Diwen Tan is a PhD candidate (2021-2025) in the Spatial Planning and Strategy section, Department of Urbanism. Her particular interests are in cultural landscapes and inclusive urbanism which are rooted in her education and career development. She completed her B.Sc. in Physics at Hunan Normal University, China and M.Sc. in Sustainable Energy Systems at the University of Edinburgh, UK. She then worked at UN Environment Programme for about 6 years (focusing on ecosystem management and climate adaptation in developing countries) before perusing an advanced M.Sc. in Human Settlements at KU Leuven (graduating with magna cum laude in 2020). 

  • Fouad Alasiri

    Fouad Alasiri

    Municipal councils in Saudi Arabia nowadays don’t have local authority, and municipalities run cities in a centralized system, yet that was not the case before the 1970s. This shift started in that decade for many reasons, most notably, the shift in socio-economic status. Central government started to rely heavily on oil financial resources rather than resources coming from the different regions.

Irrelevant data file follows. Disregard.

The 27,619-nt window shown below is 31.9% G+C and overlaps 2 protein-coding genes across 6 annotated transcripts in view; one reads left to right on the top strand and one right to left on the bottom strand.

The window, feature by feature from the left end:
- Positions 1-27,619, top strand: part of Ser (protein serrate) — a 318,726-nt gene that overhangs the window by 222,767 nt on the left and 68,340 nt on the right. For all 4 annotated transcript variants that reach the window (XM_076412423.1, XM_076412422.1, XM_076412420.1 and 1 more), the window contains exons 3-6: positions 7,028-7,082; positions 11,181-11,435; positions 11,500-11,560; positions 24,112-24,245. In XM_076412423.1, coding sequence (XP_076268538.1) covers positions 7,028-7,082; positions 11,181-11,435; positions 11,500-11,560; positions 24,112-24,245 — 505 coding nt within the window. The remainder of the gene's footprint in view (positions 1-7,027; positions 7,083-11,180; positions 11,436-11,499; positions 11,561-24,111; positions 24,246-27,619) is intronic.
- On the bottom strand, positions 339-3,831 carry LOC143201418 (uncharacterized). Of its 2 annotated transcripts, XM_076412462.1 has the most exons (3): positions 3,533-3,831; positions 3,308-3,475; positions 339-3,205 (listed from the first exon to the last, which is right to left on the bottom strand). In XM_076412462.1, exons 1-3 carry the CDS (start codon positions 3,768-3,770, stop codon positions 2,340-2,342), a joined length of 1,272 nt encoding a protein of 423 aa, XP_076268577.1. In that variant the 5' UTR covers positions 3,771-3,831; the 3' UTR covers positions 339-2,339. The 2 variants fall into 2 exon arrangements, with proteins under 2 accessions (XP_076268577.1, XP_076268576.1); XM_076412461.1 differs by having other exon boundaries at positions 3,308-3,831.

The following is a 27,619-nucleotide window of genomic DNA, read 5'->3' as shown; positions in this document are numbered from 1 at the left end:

Public participation plays a fundamental role that enables dwellers to face these urban problems. In contrast, urban planning and development in Saudi cities is centralized in almost all cases and in the central government’s hands including municipalities. Usually, lacking local people involvement has been formulated by some values inherited form the local culture and the existing social norms such as the level of trust within the society, nomadic social hierarchism that have been converted into systems, urban policies and legislations that run cities in a totally centralized manner. Consequently, restricting the society involvement in cities and the municipalities became an inevitable result.